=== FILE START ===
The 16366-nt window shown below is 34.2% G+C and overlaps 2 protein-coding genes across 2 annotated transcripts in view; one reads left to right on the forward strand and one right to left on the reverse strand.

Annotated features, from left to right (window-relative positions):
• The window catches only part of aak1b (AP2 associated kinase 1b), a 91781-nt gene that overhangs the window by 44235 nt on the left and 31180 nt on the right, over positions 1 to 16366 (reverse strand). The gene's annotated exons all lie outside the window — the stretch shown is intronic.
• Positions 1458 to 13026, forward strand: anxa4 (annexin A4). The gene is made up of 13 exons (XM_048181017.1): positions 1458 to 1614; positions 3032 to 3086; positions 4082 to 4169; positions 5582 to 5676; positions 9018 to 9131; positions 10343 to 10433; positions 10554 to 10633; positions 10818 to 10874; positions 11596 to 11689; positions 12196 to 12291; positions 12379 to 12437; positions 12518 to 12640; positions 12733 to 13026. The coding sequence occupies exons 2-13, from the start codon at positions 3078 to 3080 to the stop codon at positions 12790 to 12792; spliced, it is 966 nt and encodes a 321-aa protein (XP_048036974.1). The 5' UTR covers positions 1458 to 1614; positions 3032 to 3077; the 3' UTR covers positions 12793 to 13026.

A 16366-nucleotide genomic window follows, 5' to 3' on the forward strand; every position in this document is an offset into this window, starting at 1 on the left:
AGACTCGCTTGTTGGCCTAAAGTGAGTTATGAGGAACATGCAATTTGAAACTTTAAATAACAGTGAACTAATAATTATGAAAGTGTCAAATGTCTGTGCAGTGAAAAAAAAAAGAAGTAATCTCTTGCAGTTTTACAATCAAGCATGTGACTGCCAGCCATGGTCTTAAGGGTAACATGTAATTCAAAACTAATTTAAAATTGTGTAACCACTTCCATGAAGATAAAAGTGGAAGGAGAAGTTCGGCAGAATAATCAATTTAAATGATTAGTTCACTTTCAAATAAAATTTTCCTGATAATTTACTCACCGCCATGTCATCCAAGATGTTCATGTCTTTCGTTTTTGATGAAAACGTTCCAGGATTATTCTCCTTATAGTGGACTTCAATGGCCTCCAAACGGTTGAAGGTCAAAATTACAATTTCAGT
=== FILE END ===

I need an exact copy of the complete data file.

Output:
The 16366-nt window shown below is 34.2% G+C and overlaps 2 protein-coding genes across 2 annotated transcripts in view; one reads left to right on the forward strand and one right to left on the reverse strand.

Annotated features, from left to right (window-relative positions):
• The window catches only part of aak1b (AP2 associated kinase 1b), a 91781-nt gene that overhangs the window by 44235 nt on the left and 31180 nt on the right, over positions 1 to 16366 (reverse strand). The gene's annotated exons all lie outside the window — the stretch shown is intronic.
• Positions 1458 to 13026, forward strand: anxa4 (annexin A4). The gene is made up of 13 exons (XM_048181017.1): positions 1458 to 1614; positions 3032 to 3086; positions 4082 to 4169; positions 5582 to 5676; positions 9018 to 9131; positions 10343 to 10433; positions 10554 to 10633; positions 10818 to 10874; positions 11596 to 11689; positions 12196 to 12291; positions 12379 to 12437; positions 12518 to 12640; positions 12733 to 13026. The coding sequence occupies exons 2-13, from the start codon at positions 3078 to 3080 to the stop codon at positions 12790 to 12792; spliced, it is 966 nt and encodes a 321-aa protein (XP_048036974.1). The 5' UTR covers positions 1458 to 1614; positions 3032 to 3077; the 3' UTR covers positions 12793 to 13026.

A 16366-nucleotide genomic window follows, 5' to 3' on the forward strand; every position in this document is an offset into this window, starting at 1 on the left:
AGACTCGCTTGTTGGCCTAAAGTGAGTTATGAGGAACATGCAATTTGAAACTTTAAATAACAGTGAACTAATAATTATGAAAGTGTCAAATGTCTGTGCAGTGAAAAAAAAAAGAAGTAATCTCTTGCAGTTTTACAATCAAGCATGTGACTGCCAGCCATGGTCTTAAGGGTAACATGTAATTCAAAACTAATTTAAAATTGTGTAACCACTTCCATGAAGATAAAAGTGGAAGGAGAAGTTCGGCAGAATAATCAATTTAAATGATTAGTTCACTTTCAAATAAAATTTTCCTGATAATTTACTCACCGCCATGTCATCCAAGATGTTCATGTCTTTCGTTTTTGATGAAAACGTTCCAGGATTATTCTCCTTATAGTGGACTTCAATGGCCTCCAAACGGTTGAAGGTCAAAATTACAATTTCAGT